Volume 4, 2020
The Architecture of Appearance
Arendt’s Feminism and Guatemala’s Private City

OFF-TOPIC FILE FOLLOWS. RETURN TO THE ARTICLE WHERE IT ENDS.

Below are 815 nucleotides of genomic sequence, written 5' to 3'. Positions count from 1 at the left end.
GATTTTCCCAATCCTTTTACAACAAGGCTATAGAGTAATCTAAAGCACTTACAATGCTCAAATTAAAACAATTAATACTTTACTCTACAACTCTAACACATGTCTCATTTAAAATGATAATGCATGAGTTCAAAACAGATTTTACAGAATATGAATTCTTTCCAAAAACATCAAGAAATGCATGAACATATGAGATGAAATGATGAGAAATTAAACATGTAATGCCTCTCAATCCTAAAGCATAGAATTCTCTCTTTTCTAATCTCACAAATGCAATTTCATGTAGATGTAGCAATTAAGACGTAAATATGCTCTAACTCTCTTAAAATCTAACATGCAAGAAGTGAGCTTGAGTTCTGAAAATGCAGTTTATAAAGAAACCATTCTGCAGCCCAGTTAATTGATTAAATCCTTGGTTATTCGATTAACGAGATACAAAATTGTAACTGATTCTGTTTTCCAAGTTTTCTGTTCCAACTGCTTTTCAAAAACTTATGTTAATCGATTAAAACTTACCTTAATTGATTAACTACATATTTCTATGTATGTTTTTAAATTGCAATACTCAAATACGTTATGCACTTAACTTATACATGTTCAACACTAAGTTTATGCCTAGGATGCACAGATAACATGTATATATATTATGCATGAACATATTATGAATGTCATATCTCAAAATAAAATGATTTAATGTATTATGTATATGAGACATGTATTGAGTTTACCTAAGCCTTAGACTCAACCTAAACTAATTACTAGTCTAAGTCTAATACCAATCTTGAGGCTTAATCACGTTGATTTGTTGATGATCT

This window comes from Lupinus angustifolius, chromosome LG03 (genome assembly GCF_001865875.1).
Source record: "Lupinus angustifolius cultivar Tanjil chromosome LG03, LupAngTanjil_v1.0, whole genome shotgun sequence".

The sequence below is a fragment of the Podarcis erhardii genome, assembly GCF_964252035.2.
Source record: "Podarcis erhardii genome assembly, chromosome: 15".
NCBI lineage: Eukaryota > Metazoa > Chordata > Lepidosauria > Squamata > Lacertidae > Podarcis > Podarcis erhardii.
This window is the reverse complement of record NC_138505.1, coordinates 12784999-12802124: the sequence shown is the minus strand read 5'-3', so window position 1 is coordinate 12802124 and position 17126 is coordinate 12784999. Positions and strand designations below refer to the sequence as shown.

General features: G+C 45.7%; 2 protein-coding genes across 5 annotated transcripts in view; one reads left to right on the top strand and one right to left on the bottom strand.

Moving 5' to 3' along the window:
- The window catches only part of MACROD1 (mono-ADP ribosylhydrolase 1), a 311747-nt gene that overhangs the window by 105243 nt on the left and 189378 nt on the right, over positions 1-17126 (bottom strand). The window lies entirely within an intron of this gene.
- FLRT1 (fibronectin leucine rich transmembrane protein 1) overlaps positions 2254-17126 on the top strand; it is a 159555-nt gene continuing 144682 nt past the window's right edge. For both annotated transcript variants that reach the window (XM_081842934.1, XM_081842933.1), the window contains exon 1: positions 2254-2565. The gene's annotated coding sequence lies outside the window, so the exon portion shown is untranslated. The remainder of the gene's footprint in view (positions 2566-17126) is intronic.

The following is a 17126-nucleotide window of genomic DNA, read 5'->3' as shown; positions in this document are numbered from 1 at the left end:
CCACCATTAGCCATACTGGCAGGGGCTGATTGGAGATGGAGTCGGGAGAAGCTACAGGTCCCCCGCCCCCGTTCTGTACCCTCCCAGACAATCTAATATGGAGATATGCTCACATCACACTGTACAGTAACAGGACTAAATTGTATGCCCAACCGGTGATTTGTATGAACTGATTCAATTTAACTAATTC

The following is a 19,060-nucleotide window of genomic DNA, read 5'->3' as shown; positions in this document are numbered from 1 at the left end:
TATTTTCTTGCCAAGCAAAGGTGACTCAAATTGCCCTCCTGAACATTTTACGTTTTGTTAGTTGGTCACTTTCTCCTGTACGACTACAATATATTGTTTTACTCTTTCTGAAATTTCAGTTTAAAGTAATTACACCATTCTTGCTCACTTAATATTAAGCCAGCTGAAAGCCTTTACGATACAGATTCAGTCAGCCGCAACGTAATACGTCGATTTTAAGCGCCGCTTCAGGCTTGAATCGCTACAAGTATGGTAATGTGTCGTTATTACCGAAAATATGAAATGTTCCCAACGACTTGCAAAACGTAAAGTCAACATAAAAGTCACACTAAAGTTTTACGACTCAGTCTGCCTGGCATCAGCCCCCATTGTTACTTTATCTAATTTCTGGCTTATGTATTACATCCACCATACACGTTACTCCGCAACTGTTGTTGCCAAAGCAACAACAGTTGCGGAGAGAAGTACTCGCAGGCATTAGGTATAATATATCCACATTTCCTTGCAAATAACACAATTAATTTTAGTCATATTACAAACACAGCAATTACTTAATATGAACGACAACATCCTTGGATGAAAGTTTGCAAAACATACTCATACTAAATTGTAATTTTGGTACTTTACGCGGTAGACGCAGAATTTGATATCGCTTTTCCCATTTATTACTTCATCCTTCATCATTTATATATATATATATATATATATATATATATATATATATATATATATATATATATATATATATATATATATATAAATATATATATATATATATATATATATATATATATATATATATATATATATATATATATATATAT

Ciudad Cayalá in Guatemala brands itself as the country’s first private city. I turn to Hannah Arendt to show how and why Cayalá does not and cannot provide the space of appearance she argues is needed to support the possibility of political action. I show how Arendt provides two apparently distinct phenomenological accounts in The Human Condition—one historically-oriented and the other politically-oriented—that articulate how Cayalá fails in its aspiration to privatize the political. Yet the apparent divergence between her accounts raises concern about her relevance for liberatory feminist projects. To demonstrate how and why Arendt’s political phenomenology is aligned with certain feminist aims, I also generate a Cayaláian reading of Arendt to demonstrate the coherence of her two phenomenological accounts through interpreting her thinking by way of Cayalá’s architecture. This article enacts a dialogue between Arendt and Cayalá, mediated by feminist and architectural theory, concerning why efforts toward the privatization of cities will fail.